Iraqi Prime Minister Mohammed Shia al-Sudani may well be forced to deal with a crippling new crisis with Kurdish leaders after more than a year of political impasse, which could undermine his attempts to formulate policy and assemble a much-needed state budget.
Since the 2003 U.S.-led war, Sudan has been in need of stability and funding. Sudani, whose administration was authorized in October, has pledged to fight corruption, reform the economy, repair poor public services, and tackle poverty and unemployment.
Without support from the powerful Kurdish Democratic Party (KDP) which helped him come to power and holds 31 seats in parliament, he would find it difficult to advance his agenda.
The central government’s strained relations with the Kurds — often part of Iraq’s political landscape since Saddam Hussein was toppled in the 2003 invasion — could hamper Sudani’s efforts after a long period of paralysis.
The KDP may withdraw its support for the federal government if he fails to fulfil his promises to fix long-standing disputes between Erbil and Baghdad, according to two Iraqi lawmakers and a Kurdish government official.
That could leave him struggling to pass bills in parliament and enact reforms.
Before Sudani formed his government he struck a deal with the KDP, which dominates the administration in Erbil, capital of the semi-autonomous region in northern Iraq.
The agreement included ending a long-running dispute over budget transfers to Erbil and oil revenue sharing between the national government and Kurdistan, according to three Kurdish officials.
Under the Iraqi constitution, the Kurdish region is entitled to a portion of the national budget. But the arrangement collapsed in 2014 when the Kurds began selling crude independently from Kurdistan.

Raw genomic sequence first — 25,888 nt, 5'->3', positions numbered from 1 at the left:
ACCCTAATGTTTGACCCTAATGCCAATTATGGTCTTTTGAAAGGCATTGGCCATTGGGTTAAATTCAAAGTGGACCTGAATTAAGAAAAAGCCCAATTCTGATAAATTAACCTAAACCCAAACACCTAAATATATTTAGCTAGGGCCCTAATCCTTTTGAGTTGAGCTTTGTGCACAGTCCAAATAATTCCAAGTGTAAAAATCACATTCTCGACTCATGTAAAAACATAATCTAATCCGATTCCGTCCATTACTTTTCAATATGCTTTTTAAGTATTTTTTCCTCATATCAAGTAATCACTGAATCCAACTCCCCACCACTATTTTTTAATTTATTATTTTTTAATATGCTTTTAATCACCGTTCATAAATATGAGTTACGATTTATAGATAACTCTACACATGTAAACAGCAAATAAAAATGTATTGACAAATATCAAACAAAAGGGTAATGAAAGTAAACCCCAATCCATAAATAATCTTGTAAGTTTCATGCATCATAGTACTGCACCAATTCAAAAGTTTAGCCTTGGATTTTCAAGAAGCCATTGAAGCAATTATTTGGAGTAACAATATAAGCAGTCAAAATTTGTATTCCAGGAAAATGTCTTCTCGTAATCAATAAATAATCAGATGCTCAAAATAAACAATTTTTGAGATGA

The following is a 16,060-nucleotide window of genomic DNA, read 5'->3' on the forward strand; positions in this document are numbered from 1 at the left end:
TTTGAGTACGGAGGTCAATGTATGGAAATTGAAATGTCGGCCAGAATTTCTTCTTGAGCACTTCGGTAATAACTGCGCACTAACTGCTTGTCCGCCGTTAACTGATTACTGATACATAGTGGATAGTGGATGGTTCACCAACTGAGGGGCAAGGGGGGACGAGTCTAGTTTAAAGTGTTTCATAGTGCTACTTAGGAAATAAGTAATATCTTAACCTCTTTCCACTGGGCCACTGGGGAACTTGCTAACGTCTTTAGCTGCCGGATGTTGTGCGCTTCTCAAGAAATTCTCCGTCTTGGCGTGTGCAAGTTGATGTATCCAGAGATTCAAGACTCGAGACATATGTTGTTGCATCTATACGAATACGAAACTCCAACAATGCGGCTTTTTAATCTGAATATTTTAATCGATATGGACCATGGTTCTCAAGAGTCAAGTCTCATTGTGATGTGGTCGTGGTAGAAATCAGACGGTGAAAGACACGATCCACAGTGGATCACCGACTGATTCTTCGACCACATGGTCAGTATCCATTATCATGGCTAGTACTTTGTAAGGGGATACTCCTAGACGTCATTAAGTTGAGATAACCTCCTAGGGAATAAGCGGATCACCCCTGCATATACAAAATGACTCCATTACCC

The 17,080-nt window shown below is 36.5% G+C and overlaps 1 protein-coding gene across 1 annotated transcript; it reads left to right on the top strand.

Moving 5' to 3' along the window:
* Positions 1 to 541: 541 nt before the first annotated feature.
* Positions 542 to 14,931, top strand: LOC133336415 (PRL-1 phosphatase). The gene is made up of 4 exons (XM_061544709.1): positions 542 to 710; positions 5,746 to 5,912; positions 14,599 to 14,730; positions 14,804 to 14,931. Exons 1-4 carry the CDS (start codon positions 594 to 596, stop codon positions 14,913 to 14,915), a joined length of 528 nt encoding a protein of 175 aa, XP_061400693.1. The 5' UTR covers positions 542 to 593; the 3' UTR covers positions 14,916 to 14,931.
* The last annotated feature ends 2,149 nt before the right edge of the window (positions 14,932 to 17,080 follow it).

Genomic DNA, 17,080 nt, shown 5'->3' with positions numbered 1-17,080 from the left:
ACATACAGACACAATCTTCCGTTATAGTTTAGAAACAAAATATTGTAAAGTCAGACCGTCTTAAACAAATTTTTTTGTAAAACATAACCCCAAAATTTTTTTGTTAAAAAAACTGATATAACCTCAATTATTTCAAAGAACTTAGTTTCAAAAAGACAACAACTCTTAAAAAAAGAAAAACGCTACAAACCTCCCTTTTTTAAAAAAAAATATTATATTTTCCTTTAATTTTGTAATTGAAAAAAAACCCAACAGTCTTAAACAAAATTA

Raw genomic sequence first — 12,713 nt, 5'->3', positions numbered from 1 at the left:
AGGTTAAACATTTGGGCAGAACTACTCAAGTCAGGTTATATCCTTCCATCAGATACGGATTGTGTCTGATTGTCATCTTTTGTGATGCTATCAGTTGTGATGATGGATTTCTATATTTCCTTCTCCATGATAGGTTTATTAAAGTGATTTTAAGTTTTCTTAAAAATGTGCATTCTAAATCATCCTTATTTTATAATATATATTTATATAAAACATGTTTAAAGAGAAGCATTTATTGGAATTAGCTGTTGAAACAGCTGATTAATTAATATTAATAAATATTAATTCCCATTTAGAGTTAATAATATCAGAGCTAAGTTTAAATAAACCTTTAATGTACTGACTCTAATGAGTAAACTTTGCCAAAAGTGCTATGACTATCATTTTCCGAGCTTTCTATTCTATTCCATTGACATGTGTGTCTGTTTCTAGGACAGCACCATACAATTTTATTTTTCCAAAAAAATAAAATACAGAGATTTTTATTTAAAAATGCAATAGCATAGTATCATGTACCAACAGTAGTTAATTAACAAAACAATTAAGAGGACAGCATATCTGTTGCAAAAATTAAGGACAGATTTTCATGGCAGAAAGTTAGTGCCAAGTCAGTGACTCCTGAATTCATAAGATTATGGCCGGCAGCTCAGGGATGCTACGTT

In 2017, Iraqi forces retook disputed territories including the oil city of Kirkuk. Baghdad resumed some budget payments, but they have been sporadic.
The KDP made it clear that they would stop supporting Sudani if he didn’t keep his promises, according to one of the Kurdish officials.
Sudani came to power after more than a year of political deadlock as infighting among Shi’ite and Kurdish groups prevented the formation of a government, hampering efforts to rebuild a country on its knees after decades of conflict.
The paralysis left Iraq without a budget for 2022 holding up spending on much-needed infrastructure projects and economic reform and depriving Kurdish authorities of revenues needed to pay international oil firms and the salaries of thousands of local workers.
A KDP official said after the government was formed last year that the Kurds wanted to end the deadlock, which was why they supported Sudani’s government, but that if the other side failed to deliver they would withdraw that support.
“There are some political forces that are trying to break our will and we reject this and won’t allow it,” said Shawan Taha, a KDP spokesman.
In January, the Iraqi Federal Supreme Court ruled that orders from the Baghdad government to transfer money to the Kurdistan Regional Government (KRG) to pay salaries in 2021 and 2022 were illegal because they broke Iraq’s budget law.
Massoud Barzani, president of the ruling KDP, said the court has taken a “hostile position” against the region and “seems to have replaced the revolutionary court in the previous regime”, referring to an infamous court of the Baathist regime known for issuing death sentences against regime opponents.
A spokesman for the KRG, Jotiar Adil, said the “politically motivated” court was trying to spoil the deal between Erbil and Baghdad.
A KRG delegation was in Baghdad on Monday to discuss the budget as well as hydrocarbon laws. A source with knowledge of the meetings said Erbil and Baghdad remained far apart on the hydrocarbon law.
According to an adviser, who spoke on condition of anonymity, Sudani has tasked the cabinet’s legal team with finding a solution to allow salary transfers without breaching the court verdict.
Other political actors in Sudani’s camp in Baghdad see escalation with the Kurds by using such court rulings as a necessary political tactic to put him in a stronger negotiating position, according to lawmakers.
But the KRG’s Adil was still hopeful that a compromise could be agreed on. He said the KRG delegation would be in Baghdad again on Sunday, and he denied that the KDP was threatening to withdraw its support for the government in Baghdad.
“There are obstacles in reaching an agreement with Baghdad. But there is a serious and real intention to reach an agreement from the KRG, and we felt the seriousness as well from Sudani to solve those obstacles,” he said.